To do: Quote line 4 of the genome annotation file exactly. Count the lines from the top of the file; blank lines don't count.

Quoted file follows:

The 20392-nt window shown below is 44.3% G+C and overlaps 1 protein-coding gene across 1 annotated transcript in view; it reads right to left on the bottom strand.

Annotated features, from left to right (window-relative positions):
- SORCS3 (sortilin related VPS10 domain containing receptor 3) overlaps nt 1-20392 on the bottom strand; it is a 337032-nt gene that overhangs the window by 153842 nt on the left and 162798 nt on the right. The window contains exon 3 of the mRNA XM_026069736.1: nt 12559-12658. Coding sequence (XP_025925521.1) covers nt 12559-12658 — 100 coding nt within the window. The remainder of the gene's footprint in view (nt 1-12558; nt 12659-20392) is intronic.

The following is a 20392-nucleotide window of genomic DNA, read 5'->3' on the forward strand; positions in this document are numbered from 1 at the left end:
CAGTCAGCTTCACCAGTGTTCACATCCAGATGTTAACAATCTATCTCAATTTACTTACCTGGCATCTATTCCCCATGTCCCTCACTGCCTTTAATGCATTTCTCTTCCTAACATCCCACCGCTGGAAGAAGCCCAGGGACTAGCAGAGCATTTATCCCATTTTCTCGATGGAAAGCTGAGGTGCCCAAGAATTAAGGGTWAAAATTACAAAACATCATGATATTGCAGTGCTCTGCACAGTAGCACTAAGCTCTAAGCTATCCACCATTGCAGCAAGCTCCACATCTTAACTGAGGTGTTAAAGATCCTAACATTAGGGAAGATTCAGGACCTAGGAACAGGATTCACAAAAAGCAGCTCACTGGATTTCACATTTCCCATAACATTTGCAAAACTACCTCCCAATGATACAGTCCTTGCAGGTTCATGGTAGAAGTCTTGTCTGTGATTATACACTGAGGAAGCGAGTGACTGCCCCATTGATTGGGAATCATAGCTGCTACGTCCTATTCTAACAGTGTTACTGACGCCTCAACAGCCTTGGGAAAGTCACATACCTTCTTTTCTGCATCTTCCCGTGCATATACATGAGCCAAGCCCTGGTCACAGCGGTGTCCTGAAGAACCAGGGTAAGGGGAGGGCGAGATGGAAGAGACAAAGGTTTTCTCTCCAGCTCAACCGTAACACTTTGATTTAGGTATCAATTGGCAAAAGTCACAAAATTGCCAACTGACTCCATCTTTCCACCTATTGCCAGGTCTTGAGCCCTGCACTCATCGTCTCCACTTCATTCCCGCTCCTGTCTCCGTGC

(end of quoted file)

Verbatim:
The following is a 20392-nucleotide window of genomic DNA, read 5'->3' on the forward strand; positions in this document are numbered from 1 at the left end: